(Note: This article was in the newsletter October 6, 2022.)
Simon Property Group, Inc. (NYSE:SPG) is one of those excellent companies that I always looked at from “afar” because it just seemed expensive or too expensive. You can always pay for quality knowing that your investment is probably not at-risk long term if you do not have to sell. On the other hand, most stocks sooner or later get caught in a downdraft that can scare long term holders even though the company itself is just fine. Being a contrarian, I happen to love investigating a good “scare.”
In fact, that is usually what I wait for. A company like Simon rarely goes on sale. When it does, there are all kinds of scary stories about “this time it is different.” But the reality is that it is rarely different. Times change and industries face challenges. But the best usually outperform through all that and more.
Then again Mr. Market has other ideas:
The stock price is going down because of guilt by association. This stock has earned the website warning several times about “High Risk Of Performing Badly” thought that warning is clearly not there now. However, with the chart shown above, that warning could happen again really throughout the industry.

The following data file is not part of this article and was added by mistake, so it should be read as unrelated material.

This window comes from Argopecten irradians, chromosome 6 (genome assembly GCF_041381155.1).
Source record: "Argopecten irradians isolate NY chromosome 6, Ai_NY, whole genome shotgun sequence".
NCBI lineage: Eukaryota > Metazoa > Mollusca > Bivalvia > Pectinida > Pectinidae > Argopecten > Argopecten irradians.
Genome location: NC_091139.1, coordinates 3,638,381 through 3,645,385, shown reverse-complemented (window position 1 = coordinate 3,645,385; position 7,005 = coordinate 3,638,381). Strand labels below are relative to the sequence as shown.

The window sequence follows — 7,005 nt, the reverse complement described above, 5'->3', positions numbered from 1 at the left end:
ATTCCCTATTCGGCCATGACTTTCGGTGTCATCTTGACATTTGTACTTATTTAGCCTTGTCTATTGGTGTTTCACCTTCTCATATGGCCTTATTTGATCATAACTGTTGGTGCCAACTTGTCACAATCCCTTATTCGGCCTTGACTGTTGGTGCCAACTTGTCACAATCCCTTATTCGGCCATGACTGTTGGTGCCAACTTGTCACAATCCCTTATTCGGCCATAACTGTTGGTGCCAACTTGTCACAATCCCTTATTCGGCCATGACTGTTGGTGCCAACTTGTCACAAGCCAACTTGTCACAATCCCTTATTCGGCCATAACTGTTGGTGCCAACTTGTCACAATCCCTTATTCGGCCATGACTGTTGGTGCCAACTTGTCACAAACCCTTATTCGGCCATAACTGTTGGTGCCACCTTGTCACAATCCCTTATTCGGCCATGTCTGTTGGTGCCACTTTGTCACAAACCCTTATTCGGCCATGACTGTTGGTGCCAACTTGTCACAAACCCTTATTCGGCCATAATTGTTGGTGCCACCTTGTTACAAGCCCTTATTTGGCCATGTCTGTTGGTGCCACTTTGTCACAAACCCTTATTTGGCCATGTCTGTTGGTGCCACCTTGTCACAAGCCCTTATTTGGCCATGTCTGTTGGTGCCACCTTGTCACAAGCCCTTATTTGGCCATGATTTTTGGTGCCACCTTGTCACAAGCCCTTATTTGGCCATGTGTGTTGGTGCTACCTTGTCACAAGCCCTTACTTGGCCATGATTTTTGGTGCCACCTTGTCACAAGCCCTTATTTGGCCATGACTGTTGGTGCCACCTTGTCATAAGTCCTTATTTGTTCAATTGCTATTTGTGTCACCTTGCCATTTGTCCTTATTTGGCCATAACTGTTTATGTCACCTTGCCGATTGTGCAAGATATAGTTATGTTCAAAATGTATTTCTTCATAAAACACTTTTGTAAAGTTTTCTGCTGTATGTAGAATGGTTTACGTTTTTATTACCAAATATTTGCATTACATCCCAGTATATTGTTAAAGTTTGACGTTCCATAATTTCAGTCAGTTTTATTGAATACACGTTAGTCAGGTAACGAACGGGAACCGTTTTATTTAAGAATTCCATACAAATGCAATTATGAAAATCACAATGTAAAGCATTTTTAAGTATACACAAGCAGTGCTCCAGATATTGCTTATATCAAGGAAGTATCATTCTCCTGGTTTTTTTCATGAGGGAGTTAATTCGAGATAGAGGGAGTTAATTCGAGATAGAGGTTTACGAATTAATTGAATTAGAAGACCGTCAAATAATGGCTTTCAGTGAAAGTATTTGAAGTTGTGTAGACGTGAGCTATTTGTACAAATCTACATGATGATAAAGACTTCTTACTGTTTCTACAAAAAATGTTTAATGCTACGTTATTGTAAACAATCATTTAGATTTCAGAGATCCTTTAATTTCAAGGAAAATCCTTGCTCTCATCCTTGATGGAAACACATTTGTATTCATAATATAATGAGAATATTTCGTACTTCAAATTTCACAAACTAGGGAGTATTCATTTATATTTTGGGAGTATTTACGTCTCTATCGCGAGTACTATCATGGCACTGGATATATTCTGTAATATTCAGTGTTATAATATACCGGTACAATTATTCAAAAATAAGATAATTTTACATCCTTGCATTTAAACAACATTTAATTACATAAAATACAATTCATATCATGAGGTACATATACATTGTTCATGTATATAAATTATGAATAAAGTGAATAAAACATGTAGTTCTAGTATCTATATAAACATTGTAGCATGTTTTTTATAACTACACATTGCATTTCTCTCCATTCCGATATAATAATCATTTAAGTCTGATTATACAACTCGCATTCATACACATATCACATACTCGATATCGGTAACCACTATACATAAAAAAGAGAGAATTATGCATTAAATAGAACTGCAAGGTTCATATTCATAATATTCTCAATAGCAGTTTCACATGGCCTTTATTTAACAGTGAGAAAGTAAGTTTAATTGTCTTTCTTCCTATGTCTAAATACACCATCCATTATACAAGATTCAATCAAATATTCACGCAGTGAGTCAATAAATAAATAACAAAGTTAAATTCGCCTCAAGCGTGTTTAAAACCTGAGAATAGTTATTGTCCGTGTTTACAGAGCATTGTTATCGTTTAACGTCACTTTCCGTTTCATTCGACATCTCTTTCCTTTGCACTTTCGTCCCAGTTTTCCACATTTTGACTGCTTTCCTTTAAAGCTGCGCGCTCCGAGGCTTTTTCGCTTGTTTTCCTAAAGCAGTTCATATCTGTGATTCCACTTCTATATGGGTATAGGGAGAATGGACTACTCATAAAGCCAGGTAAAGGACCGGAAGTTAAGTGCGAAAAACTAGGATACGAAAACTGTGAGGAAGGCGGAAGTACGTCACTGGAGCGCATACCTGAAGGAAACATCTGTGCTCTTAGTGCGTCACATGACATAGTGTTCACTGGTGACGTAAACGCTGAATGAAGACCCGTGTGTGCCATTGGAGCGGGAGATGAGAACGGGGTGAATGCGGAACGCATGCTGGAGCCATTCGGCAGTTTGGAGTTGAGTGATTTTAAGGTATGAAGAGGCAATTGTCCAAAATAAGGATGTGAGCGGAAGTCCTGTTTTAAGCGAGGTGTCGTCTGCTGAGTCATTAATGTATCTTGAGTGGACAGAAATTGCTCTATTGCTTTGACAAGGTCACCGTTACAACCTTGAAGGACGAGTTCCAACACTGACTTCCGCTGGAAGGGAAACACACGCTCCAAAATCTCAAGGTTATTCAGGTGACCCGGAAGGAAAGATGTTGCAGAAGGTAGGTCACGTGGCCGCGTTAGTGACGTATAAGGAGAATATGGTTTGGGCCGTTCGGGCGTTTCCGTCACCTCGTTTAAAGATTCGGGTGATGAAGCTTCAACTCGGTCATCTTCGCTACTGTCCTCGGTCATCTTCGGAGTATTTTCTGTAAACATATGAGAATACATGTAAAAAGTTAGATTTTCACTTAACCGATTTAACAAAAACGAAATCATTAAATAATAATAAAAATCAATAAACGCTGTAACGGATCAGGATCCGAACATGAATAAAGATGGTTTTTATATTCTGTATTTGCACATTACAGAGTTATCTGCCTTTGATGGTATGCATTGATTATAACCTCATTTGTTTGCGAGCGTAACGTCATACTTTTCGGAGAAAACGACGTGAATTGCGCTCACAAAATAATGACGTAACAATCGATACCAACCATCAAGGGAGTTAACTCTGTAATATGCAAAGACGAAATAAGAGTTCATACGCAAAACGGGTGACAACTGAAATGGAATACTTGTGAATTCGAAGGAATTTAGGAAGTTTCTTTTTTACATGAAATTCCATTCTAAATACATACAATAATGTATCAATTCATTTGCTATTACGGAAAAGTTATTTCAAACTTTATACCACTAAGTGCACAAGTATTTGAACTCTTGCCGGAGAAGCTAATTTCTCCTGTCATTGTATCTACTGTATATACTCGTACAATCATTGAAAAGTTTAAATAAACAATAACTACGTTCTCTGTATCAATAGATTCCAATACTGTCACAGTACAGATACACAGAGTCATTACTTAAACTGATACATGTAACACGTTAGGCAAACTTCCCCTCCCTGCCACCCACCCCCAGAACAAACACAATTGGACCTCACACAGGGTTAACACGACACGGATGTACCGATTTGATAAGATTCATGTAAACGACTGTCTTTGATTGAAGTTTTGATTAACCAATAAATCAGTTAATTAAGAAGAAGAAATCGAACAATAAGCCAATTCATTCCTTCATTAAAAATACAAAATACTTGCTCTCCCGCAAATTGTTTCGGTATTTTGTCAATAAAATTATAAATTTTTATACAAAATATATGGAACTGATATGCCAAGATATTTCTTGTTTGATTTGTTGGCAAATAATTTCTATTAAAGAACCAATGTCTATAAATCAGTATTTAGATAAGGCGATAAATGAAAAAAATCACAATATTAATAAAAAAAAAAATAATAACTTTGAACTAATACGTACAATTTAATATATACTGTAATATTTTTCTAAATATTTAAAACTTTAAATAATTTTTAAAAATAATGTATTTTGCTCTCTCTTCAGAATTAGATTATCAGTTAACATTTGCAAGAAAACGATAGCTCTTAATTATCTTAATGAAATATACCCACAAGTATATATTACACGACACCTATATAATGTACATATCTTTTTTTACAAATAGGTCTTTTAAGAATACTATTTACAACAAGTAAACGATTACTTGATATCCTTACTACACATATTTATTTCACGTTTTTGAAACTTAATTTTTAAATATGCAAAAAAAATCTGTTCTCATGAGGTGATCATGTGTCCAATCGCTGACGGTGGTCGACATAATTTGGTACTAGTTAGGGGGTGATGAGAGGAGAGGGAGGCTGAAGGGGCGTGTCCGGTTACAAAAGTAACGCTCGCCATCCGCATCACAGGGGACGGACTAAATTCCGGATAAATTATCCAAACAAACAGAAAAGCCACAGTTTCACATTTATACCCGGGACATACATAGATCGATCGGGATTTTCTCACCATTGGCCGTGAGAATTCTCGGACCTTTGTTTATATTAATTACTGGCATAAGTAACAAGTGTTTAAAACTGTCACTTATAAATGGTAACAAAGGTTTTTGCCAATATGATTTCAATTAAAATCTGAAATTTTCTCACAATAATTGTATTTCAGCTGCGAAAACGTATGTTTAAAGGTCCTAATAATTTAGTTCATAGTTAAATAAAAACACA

There is a market assumption that retail is in for a tough time as the Federal Reserve continues to take steps to reduce an overheated economy to something that can be maintained.
What is less understood is that continuing to inflate an already overheated economy happened once before in 2008. We really do not need that a second time. Generally, things like inflation and asset bubbles take years of economic mismanagement. In this case, the easy money supply of several years combined with increasing deficits was aided by the bottlenecks that formed with an unexpectedly rapid recovery. Some of us warned this day was coming unless the execution changed. Again, this is straightforward mainstream economics. The difference is this time it had less time before the Federal Reserve corrected its action. That should make for a less devastating downturn than was the case in 2008 (References here would be the standard Samuelson textbook “Economics” many of us had in college or nearly any money and banking textbook).
The Company Situation